## Reflection: Problem-based Approaches Monster Math - Section 3: Independent Practice - Create Your Own Monster Math Stories!

Eventually students will develop a sense of which model works best for them, but at this early stage of their development of an understanding of multiplication, it’s critical to give them a thinking model.  This way they can organize themselves and focus on understand the process rather than trying to figure out and order the steps for this particular activity.

Over my years of teaching, including many at a back-to-basics school where everything was supposed to be neat and well-spelled at all times, I’ve learned the value of task analysis.  Sure, the END products need to be readable, and if they are going to be displayed, they must be neat and correctly spelled.  But in the context of this, or any lesson, it’s important to prioritize what to really focus on.  If I neglected to give children a thinking model upon which they could build their monster word problems, then working on sequencing, following multiple-step directions, and creating multiplication stories would all be top-tier tasks.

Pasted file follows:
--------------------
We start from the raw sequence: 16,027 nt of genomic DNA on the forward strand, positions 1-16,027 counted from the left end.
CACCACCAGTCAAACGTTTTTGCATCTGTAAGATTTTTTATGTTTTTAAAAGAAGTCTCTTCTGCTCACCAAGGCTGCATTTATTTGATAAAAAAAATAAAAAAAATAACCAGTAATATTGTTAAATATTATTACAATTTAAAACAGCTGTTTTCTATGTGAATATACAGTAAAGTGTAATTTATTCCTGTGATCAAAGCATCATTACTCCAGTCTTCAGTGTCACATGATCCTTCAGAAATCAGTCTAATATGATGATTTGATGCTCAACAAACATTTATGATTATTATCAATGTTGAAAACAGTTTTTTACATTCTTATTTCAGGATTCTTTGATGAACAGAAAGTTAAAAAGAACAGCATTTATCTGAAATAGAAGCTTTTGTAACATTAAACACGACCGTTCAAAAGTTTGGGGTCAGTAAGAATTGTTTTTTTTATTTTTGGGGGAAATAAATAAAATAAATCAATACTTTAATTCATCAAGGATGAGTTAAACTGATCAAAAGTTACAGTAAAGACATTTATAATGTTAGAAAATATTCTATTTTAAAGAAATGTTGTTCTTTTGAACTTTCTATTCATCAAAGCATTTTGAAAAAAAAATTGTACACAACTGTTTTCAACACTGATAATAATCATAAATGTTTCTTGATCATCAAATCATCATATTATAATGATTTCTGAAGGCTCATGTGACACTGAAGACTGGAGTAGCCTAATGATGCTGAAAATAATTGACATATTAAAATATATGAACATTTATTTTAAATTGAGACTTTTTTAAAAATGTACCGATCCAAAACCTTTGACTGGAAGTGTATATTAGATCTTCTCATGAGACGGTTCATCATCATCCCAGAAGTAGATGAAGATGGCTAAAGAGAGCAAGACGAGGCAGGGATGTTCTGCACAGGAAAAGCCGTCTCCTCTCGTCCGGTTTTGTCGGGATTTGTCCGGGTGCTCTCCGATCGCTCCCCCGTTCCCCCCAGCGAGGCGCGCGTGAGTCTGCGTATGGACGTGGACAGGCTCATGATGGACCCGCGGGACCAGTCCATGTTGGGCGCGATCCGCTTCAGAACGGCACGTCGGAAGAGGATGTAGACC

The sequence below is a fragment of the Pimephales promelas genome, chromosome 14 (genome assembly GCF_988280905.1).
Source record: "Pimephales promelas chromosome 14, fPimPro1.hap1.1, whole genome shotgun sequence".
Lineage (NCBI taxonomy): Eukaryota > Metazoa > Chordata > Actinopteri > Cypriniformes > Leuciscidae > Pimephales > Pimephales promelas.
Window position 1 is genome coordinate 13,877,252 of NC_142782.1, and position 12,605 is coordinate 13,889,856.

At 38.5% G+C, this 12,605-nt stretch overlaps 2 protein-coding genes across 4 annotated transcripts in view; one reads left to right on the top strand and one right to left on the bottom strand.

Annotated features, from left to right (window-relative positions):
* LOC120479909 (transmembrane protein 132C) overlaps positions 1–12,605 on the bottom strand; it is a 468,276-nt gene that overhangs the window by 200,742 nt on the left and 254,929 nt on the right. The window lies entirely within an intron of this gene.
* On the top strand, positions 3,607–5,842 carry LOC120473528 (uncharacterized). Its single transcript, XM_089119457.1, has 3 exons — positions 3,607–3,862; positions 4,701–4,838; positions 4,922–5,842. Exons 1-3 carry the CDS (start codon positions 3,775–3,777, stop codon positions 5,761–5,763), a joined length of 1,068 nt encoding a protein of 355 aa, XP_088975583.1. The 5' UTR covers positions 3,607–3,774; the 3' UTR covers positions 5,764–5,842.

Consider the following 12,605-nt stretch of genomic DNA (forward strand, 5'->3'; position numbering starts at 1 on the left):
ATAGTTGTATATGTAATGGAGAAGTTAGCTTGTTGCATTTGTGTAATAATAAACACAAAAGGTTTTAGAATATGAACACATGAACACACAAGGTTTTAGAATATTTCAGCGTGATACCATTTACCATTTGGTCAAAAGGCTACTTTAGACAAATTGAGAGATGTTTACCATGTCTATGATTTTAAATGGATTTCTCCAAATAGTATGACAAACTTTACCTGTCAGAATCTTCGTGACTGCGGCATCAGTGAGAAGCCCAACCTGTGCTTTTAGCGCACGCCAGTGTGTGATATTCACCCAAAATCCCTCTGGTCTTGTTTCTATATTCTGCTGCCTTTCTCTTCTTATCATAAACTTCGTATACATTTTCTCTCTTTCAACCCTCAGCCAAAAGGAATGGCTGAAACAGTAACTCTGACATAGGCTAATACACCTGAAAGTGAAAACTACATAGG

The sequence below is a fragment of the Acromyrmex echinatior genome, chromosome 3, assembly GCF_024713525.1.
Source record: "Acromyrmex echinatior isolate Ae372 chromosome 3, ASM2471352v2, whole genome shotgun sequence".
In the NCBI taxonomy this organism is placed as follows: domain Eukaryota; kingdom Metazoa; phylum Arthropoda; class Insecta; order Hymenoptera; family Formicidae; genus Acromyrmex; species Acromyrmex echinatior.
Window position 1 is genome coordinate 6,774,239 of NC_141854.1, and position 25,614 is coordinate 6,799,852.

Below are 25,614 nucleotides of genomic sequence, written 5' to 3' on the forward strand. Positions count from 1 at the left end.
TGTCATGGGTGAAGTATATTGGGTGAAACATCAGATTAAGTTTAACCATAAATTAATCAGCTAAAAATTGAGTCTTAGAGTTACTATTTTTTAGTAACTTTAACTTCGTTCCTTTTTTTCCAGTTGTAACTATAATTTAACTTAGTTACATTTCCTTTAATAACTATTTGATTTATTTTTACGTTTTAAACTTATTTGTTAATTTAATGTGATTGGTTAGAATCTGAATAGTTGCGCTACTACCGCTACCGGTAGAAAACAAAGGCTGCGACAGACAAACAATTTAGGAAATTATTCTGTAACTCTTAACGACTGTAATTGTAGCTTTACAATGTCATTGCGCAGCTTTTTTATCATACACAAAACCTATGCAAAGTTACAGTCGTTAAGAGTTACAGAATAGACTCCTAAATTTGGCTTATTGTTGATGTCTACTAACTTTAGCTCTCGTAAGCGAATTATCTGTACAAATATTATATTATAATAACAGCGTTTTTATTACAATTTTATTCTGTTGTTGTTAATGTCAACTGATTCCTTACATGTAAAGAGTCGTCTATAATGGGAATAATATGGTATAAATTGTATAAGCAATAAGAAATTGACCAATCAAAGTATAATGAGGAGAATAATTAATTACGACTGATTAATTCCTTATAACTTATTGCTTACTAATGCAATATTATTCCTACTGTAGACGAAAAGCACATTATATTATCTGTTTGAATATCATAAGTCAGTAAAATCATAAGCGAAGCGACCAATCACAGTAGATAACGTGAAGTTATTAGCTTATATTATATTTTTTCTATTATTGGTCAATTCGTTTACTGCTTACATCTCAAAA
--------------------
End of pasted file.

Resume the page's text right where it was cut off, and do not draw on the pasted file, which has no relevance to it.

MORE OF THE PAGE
I want the top-tier task in this lesson to be thinking about multiplication as a problem with an unknown product, multiplication as an equation with an unknown factor, and how multiplication can be represented within the context of a story.  The additional task in this lesson is a language task, adding interesting details and dependent clauses.  By providing students with a mental model I am in no way lessening the cognitive load, but I am making it more focused and productive.

Problem-based Approaches: "Thinking" Models Make a Difference

# Monster Math

Unit 3: Multiplication
Lesson 10 of 11

## Big Idea: Close reading skills are needed in math, too!

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Standards:
Subject(s):
Math, Number Sense and Operations, Operations , word problems, Critical Area, ELL
69 minutes

### Jennifer Valentine

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